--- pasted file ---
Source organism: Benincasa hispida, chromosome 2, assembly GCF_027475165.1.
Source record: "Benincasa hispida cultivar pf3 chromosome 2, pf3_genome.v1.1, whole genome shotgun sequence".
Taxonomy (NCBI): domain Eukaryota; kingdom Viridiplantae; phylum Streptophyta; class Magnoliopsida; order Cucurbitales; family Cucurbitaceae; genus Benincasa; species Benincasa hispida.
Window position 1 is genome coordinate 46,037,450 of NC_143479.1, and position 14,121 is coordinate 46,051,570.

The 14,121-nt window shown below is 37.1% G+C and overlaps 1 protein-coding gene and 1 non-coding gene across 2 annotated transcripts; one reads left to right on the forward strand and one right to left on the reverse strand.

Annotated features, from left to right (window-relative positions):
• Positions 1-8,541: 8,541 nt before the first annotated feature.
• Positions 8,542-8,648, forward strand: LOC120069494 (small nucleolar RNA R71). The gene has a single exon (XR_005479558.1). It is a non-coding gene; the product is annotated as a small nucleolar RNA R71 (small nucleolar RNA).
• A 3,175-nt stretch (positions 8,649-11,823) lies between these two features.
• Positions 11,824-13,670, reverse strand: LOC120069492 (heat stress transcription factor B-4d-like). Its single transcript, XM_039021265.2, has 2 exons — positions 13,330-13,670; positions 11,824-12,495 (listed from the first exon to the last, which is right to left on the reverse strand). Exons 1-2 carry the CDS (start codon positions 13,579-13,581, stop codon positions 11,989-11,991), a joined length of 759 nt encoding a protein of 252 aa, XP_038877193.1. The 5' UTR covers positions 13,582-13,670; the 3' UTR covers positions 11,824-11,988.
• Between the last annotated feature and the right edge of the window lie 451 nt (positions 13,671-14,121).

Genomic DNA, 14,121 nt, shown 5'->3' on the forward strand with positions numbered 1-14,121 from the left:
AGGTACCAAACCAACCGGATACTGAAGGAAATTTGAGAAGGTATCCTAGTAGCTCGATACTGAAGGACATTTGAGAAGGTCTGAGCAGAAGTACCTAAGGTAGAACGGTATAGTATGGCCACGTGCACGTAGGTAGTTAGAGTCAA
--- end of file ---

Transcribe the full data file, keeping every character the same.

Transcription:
Source organism: Benincasa hispida, chromosome 2, assembly GCF_027475165.1.
Source record: "Benincasa hispida cultivar pf3 chromosome 2, pf3_genome.v1.1, whole genome shotgun sequence".
Taxonomy (NCBI): domain Eukaryota; kingdom Viridiplantae; phylum Streptophyta; class Magnoliopsida; order Cucurbitales; family Cucurbitaceae; genus Benincasa; species Benincasa hispida.
Window position 1 is genome coordinate 46,037,450 of NC_143479.1, and position 14,121 is coordinate 46,051,570.

The 14,121-nt window shown below is 37.1% G+C and overlaps 1 protein-coding gene and 1 non-coding gene across 2 annotated transcripts; one reads left to right on the forward strand and one right to left on the reverse strand.

Annotated features, from left to right (window-relative positions):
• Positions 1-8,541: 8,541 nt before the first annotated feature.
• Positions 8,542-8,648, forward strand: LOC120069494 (small nucleolar RNA R71). The gene has a single exon (XR_005479558.1). It is a non-coding gene; the product is annotated as a small nucleolar RNA R71 (small nucleolar RNA).
• A 3,175-nt stretch (positions 8,649-11,823) lies between these two features.
• Positions 11,824-13,670, reverse strand: LOC120069492 (heat stress transcription factor B-4d-like). Its single transcript, XM_039021265.2, has 2 exons — positions 13,330-13,670; positions 11,824-12,495 (listed from the first exon to the last, which is right to left on the reverse strand). Exons 1-2 carry the CDS (start codon positions 13,579-13,581, stop codon positions 11,989-11,991), a joined length of 759 nt encoding a protein of 252 aa, XP_038877193.1. The 5' UTR covers positions 13,582-13,670; the 3' UTR covers positions 11,824-11,988.
• Between the last annotated feature and the right edge of the window lie 451 nt (positions 13,671-14,121).

Genomic DNA, 14,121 nt, shown 5'->3' on the forward strand with positions numbered 1-14,121 from the left:
AGGTACCAAACCAACCGGATACTGAAGGAAATTTGAGAAGGTATCCTAGTAGCTCGATACTGAAGGACATTTGAGAAGGTCTGAGCAGAAGTACCTAAGGTAGAACGGTATAGTATGGCCACGTGCACGTAGGTAGTTAGAGTCAA